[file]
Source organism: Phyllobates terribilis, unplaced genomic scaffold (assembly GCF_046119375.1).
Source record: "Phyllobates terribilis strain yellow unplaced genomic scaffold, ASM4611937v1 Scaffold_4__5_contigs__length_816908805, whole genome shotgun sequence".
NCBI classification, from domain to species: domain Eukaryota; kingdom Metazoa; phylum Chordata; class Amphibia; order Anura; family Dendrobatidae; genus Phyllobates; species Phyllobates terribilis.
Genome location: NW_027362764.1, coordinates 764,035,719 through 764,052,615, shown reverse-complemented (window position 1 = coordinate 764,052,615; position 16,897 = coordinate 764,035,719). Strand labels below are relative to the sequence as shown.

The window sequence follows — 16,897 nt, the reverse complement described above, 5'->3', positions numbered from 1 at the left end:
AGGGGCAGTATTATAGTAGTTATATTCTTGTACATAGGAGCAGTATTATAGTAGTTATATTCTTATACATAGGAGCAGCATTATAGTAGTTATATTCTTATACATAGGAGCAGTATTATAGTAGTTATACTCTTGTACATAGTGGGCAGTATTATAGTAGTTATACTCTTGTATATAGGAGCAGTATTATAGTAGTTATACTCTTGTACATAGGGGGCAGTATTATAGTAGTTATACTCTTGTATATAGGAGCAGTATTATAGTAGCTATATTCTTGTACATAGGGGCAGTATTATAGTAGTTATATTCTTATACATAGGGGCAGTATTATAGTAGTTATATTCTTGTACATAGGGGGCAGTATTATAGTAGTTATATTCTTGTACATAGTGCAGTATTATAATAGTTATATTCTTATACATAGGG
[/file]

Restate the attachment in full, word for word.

Source organism: Phyllobates terribilis, unplaced genomic scaffold (assembly GCF_046119375.1).
Source record: "Phyllobates terribilis strain yellow unplaced genomic scaffold, ASM4611937v1 Scaffold_4__5_contigs__length_816908805, whole genome shotgun sequence".
NCBI classification, from domain to species: domain Eukaryota; kingdom Metazoa; phylum Chordata; class Amphibia; order Anura; family Dendrobatidae; genus Phyllobates; species Phyllobates terribilis.
Genome location: NW_027362764.1, coordinates 764,035,719 through 764,052,615, shown reverse-complemented (window position 1 = coordinate 764,052,615; position 16,897 = coordinate 764,035,719). Strand labels below are relative to the sequence as shown.

The window sequence follows — 16,897 nt, the reverse complement described above, 5'->3', positions numbered from 1 at the left end:
AGGGGCAGTATTATAGTAGTTATATTCTTGTACATAGGAGCAGTATTATAGTAGTTATATTCTTATACATAGGAGCAGCATTATAGTAGTTATATTCTTATACATAGGAGCAGTATTATAGTAGTTATACTCTTGTACATAGTGGGCAGTATTATAGTAGTTATACTCTTGTATATAGGAGCAGTATTATAGTAGTTATACTCTTGTACATAGGGGGCAGTATTATAGTAGTTATACTCTTGTATATAGGAGCAGTATTATAGTAGCTATATTCTTGTACATAGGGGCAGTATTATAGTAGTTATATTCTTATACATAGGGGCAGTATTATAGTAGTTATATTCTTGTACATAGGGGGCAGTATTATAGTAGTTATATTCTTGTACATAGTGCAGTATTATAATAGTTATATTCTTATACATAGGG